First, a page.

The cant from our “can do” Prime Minister concerning the necessity for “due process” in considering serious allegations affecting our Attorney-General is breathtaking in its hypocrisy.
The principal premise on which he relies is our much vaunted common-law system – which for hundreds of years did absolutely nothing to protect the most fundamental rights of the homeless, the mentally ill, indigenous peoples and millions of others.
Three decades ago I had the privilege, as Australia’s first Human Rights Commissioner, of conducting extra-judicial national inquiries to address and redress grievous and systemic violations of human rights. The evidence available to me was not available to our courts – for many reasons – including 700 years of rules relating to evidence and procedure. The fact that I was not bound by anything except the rules relating to “natural justice” did not preclude me from reaching conclusions and making recommendations —findings which the Australian Parliament accepted as compelling – and which led to many essential reforms. The principles on which I proceeded had been well-established (and have since been followed) by many different types of inquiries – including numerous Royal Commissions which have found it essential to go beyond what our criminal courts, still bound by very restrictive rules of evidence and procedure, could achieve.
It is fundamental to democracy that power must be accompanied by accountability. The Prime Minister’s claim that the Attorney-General’s accountability rests only with our criminal courts is unsustainable – and dangerous. It is also completely inconsistent with past practice. (In Australia and virtually every other Westminster style democracy it has been common practice to stand a minister down pending the outcome of an appropriate inquiry.)
The position of the Attorney-General in our democracy is unique. He is the minister responsible for the administration of justice (not only in our courts but in our tribunals, commissions, and other agencies with quasi-judicial powers). The political and moral implications of his actions have serious consequences for public confidence in the integrity of our most senior political leaders. Because of his position – as the minister responsible for the entire administration of justice (requiring him, if necessary, to put this responsibility above those related to cabinet solidarity) – public confidence in his role is critical.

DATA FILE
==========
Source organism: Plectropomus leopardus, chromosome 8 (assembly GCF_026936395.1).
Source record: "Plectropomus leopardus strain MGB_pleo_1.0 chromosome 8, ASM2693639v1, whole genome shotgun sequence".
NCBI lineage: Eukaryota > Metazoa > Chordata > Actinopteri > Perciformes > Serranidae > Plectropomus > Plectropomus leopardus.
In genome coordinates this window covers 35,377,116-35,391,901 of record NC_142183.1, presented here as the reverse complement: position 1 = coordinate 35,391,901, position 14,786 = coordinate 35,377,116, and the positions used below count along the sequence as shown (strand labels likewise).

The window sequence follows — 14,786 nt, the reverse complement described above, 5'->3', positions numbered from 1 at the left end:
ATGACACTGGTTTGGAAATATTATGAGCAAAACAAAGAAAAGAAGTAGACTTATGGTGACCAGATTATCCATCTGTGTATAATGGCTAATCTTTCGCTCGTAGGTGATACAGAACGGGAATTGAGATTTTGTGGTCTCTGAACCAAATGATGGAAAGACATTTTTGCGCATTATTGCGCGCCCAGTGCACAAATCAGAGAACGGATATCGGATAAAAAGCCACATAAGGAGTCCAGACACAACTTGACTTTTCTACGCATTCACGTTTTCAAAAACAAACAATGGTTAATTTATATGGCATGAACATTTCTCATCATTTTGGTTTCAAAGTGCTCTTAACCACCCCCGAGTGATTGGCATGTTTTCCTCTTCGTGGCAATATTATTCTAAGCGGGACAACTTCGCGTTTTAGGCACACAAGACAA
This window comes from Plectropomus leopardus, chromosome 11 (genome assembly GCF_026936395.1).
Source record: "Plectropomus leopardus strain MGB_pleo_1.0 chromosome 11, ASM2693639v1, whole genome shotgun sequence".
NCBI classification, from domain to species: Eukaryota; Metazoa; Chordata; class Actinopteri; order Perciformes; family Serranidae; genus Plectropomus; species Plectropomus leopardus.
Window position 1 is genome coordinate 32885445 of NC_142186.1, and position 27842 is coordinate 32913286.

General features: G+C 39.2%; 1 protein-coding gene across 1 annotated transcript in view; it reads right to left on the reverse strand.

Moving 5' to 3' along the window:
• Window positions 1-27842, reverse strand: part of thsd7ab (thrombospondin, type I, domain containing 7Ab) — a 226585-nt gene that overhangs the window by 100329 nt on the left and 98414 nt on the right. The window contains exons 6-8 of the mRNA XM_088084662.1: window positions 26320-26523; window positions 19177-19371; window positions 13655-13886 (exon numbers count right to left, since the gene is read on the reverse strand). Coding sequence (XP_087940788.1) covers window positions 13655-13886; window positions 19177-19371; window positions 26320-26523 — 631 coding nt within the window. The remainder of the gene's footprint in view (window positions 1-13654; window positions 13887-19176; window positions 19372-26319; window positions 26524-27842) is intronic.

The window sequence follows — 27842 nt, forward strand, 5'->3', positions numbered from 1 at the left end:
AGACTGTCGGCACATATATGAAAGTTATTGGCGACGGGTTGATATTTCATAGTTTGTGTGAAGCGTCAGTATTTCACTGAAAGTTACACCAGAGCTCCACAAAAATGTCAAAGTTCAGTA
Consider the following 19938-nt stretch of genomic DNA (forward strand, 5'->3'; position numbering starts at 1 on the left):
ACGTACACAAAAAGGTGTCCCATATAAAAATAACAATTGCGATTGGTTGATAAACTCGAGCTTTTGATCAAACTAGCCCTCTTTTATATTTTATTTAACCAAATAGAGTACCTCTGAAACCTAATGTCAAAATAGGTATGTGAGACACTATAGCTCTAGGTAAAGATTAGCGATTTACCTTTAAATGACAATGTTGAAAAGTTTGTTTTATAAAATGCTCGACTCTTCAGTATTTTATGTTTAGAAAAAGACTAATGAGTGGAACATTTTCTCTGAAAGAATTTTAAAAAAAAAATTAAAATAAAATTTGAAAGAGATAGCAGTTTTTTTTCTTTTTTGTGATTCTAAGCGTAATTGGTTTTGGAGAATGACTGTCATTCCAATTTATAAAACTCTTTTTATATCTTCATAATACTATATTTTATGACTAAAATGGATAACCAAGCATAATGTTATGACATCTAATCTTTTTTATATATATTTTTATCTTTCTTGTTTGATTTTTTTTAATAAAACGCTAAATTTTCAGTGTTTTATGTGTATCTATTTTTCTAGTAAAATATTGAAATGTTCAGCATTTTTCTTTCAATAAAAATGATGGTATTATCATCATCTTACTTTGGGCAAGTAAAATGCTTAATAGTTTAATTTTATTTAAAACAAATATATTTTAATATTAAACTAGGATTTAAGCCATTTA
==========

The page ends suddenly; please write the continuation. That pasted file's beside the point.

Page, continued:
The Prime Minister has, wilfully or in ignorance, attempted to define “the rule of law” as being confined to the presumption of innocence. That is completely wrong. The rule of law embraces our entire legal system (with various standards applicable in judicial, quasi-judicial and other bodies). It has evolved and is specifically intended to place limits on the power of those we elect. And the claim by Mr. Porter that if he stepped down there would be “no rule of law left in this country” is simply disingenuous nonsense.
There is, clearly, an existing body of evidence that could be relevant to determining whether the AG’s behaviour met the high standards required (including an extensive statement the deceased herself had prepared). Messrs Morrison and Porter have both declined to read that statement — which is now circulating. So, in the absence of an appropriate inquiry, this corrosive controversy will continue — in the public arena.
A properly constituted inquiry by an eminent judicial figure would be entirely appropriate to ensure that fairness to the AG and the rule of law are duly observed. The former Prime Minister, Malcolm Turnbull, and the former President of the Law Council of Australia, along with other eminent lawyers, have all supported an independent investigation.
In his emotional press conference Mr. Porter expressed his concern for the family of the deceased; they also believe an inquiry is necessary.
In this government, one minister after another has been accused of serious malfeasance – accusations always initially met by the Prime Minister with obfuscation or denial. He has been fond of referring to the necessity for “due process”. A fundamental requirement of due process is equal protection of the law. But our Prime Minister presides over a government which routinely denies these rights to hundreds of refugees and asylum seekers, including small children, some of whom have been in detention for years – in circumstances so inhumane several have died.
The Prime Minister’s hypocrisy in relying on “due process” is graphically compounded, when juxtaposed with the current case being pursued by his government – with the active intervention of this Attorney-General —against Bernard Collaery and Witness K.
“Due process”? To our shame, this government makes a mockery of it!
Prof. Brian Burdekin AO